Behold, a Washington Huskies football nightmare:
A defense without Marcus Peters, the team’s best defensive back, dismissed earlier this week because he couldn’t get along well enough with coach Chris Petersen and his staff.
A defense without all-time UW sacks leader Hau’oli Kikaha, stuck on the sidelines battling a stinger he suffered in the first quarter of Saturday’s game against the 18th-ranked UCLA Bruins at Husky Stadium.
And a defense without star linebacker Shaq Thompson, at least for parts of Saturday’s 44-30 loss to UCLA, because Thompson is also the team’s best running back and the Huskies badly needed to play him some on offense, some on defense and some on special teams.
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For fun, throw in a 14-0 first-quarter deficit and a 31-10 halftime margin against a Bruins team with an NFL prospect at quarterback and a 1,000-yard rusher in the backfield.
“The first half,” Petersen said, “was extremely disappointing. UCLA is good and they’re going to bring their A-game, and we certainly did not bring ours.”
The truth is that the Huskies (6-4, 2-4 Pac-12) probably aren’t good enough to beat UCLA at full strength. On Saturday, they had no chance.
The slow start doomed the Huskies. So, too, did the absence of Peters, which meant a defensive backfield consisting of three true freshmen starters. And without Kikaha, the Huskies had little pass rush against Bruins quarterback Brett Hundley, who gash-gash-gashed his way to a 29 for 36 passing performance for 302 yards, two touchdowns and another two scores rushing.
The Huskies have now lost three consecutive home games, each to teams that are or were ranked in the nation’s top 25, and have another such matchup next week at Arizona.
“We’ve got to find a way to come out with the same fire we come out (with) when we’re down,” said third-year sophomore quarterback Cyler Miles, who completed 14 of 24 passes for 155 yards and manned a passing game Petersen described as “painful.”
They at least tried to rally. After Hundley scored a 4-yard rushing touchdown and threw a 57-yard scoring pass to a wide-open Kenneth Walker — beat on the play was freshman cornerback Naijiel Hale, starting in place of Peters — the Huskies settled for a red-zone field goal and eventually scored their first touchdown on a Miles rush from six yards out.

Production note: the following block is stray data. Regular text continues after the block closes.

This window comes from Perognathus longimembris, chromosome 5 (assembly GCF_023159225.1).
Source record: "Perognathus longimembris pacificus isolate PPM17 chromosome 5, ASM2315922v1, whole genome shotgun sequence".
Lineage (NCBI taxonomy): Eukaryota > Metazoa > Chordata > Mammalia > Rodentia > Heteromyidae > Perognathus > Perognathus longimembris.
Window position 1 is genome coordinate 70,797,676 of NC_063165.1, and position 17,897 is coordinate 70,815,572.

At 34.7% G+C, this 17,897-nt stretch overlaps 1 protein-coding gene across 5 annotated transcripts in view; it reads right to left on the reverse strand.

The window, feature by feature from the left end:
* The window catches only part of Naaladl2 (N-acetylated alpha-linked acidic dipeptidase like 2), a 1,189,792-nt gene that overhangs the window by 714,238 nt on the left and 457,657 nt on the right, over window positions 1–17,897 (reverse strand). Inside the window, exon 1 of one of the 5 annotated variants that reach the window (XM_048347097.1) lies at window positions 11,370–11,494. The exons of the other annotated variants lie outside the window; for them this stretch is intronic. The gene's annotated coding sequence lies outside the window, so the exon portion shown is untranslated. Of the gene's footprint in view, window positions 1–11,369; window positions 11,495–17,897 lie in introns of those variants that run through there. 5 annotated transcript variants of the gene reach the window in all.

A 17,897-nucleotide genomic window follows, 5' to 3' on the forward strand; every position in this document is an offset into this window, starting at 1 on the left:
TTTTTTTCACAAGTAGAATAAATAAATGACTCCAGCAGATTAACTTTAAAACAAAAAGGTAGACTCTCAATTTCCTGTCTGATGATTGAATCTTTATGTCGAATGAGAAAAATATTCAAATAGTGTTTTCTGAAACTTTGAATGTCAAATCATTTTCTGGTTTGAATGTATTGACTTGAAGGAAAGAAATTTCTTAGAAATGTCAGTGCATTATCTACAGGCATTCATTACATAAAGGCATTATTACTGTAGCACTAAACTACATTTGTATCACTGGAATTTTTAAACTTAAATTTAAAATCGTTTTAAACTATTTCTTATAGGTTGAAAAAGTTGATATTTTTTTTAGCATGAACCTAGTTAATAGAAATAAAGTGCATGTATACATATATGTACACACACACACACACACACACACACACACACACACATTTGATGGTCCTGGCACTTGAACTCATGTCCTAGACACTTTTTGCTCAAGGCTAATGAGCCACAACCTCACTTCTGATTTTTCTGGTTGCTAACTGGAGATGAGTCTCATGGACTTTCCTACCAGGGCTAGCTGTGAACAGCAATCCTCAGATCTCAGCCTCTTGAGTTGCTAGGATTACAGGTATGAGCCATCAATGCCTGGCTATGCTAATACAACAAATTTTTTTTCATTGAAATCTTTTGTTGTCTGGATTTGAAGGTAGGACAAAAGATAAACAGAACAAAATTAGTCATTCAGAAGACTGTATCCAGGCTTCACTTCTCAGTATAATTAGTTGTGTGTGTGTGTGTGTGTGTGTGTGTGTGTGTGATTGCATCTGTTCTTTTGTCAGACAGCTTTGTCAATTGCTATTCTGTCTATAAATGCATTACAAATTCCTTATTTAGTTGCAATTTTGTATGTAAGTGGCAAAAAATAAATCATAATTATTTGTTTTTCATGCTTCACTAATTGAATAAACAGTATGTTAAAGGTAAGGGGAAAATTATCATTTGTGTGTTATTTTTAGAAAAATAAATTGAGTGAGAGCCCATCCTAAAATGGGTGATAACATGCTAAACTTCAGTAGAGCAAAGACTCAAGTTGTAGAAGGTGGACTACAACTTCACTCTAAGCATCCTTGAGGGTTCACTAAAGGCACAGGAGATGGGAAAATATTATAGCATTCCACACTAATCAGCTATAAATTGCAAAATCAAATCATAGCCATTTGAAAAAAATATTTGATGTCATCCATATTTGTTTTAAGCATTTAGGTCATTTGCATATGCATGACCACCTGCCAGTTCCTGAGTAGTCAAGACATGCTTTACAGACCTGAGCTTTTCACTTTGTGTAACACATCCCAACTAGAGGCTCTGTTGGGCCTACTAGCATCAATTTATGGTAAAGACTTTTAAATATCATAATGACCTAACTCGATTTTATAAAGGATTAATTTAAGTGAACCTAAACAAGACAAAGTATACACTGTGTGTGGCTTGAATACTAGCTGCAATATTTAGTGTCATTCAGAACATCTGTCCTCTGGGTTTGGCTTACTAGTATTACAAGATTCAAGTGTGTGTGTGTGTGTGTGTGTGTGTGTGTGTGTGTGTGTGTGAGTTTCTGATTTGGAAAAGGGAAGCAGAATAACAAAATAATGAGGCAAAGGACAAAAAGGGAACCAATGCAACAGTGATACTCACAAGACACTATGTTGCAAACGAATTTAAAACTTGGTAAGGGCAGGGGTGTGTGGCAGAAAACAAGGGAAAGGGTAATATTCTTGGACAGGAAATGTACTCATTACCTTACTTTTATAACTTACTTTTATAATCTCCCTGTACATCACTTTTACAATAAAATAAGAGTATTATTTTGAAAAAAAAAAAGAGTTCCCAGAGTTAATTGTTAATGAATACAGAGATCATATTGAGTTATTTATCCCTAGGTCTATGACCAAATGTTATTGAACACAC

Thompson did his thing in the first quarter, carrying seven times for 41 yards. He finished with 100 yards on 16 carries, eight each in the first and second halves, and recorded four tackles on defense and special teams.
“We’ll kind of go back and look at that more closely, and where we need him the most,” Petersen said. “I think he does a heck of a job, competes hard, physical guy, runs hard, and it’s hard not having him out there all the time on defense as well.”
But the Bruins (8-2, 5-2) brought the hammer down on UW’s young, beleaguered defense after UW cut the lead to 14-10.
Hundley capped a 65-yard drive with another touchdown run.
The Huskies punted.
Myles Jack, Bellevue High product and one-who-got-away from UW and its booing fans, bounced off freshman safety Budda Baker, juked Hale with a spin move, then scooted 28 yards up the left sideline for his fifth rushing touchdown against the Huskies in two career games.
The Huskies punted.
UCLA, again, did not. This time, kicker Ka’imi Fairbairn tacked on a field goal as the first half expired, allowing a three-touchdown deficit to enbrace the Huskies as they entered the locker room.
Washington at least found a little offense in the second half. Sophomore John Ross III, who played almost exclusively at cornerback after moving from receiver, returned a kickoff 100 yards for a touchdown, and that helped the Huskies outscore UCLA 20-13 in the second half.
“Once we got embarrassed a little there and went to the locker room and kind of adjusted ourselves a little bit, we can do some things,” Petersen said.
Just not enough things. The Huskies didn’t trim the margin any further than 14 points after the second quarter.
“We just started slow again,” tailback Deontae Cooper said. “We started slow last week against Colorado. We came out in the second half and we started getting things going, but it was too late at that point.”
And far, far too little.